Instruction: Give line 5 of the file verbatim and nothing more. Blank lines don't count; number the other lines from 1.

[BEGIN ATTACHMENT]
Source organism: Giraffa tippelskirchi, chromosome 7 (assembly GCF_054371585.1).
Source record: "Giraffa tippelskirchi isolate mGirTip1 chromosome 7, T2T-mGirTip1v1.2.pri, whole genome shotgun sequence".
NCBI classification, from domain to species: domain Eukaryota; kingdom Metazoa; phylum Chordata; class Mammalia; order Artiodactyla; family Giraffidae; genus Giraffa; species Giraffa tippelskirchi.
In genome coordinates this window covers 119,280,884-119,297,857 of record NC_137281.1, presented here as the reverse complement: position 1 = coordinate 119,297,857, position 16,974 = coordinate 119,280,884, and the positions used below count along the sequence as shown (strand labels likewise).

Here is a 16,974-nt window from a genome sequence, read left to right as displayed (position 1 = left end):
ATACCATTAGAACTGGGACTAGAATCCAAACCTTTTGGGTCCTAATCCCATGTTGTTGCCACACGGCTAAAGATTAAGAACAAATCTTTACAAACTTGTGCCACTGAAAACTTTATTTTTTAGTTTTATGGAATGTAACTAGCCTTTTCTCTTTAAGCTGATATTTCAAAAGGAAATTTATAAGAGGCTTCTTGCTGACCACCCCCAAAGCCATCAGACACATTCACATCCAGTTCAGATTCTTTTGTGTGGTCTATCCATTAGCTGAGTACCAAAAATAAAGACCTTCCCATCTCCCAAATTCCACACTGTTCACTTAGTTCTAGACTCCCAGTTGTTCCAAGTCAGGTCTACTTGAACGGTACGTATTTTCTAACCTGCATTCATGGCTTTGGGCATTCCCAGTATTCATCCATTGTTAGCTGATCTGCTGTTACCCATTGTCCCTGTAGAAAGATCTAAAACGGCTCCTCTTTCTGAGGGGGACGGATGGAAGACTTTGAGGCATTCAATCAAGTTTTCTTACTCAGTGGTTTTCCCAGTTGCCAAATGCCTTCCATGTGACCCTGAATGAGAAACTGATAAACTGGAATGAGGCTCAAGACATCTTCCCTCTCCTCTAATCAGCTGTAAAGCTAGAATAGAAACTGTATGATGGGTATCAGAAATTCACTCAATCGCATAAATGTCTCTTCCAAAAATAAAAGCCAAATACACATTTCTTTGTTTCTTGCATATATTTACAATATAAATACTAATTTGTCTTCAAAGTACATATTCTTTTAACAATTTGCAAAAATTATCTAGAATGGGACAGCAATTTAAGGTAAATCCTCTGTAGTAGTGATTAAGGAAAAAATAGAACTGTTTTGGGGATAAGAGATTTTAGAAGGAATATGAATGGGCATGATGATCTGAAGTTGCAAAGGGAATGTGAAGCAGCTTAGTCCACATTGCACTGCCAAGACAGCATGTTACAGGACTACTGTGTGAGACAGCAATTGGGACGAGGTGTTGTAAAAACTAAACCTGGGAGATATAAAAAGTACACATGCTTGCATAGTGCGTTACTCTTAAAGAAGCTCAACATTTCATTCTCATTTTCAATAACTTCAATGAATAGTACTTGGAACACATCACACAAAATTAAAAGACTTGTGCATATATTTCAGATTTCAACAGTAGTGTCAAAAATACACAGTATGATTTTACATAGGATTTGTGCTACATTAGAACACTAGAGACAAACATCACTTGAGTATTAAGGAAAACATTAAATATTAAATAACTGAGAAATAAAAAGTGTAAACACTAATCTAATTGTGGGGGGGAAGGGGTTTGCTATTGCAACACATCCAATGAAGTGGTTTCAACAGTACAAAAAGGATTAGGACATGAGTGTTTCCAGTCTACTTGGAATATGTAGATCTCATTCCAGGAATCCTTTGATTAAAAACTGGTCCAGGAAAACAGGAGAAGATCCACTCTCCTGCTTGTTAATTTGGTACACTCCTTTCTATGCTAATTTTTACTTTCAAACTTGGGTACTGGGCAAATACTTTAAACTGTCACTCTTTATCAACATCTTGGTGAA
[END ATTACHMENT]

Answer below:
Here is a 16,974-nt window from a genome sequence, read left to right as displayed (position 1 = left end):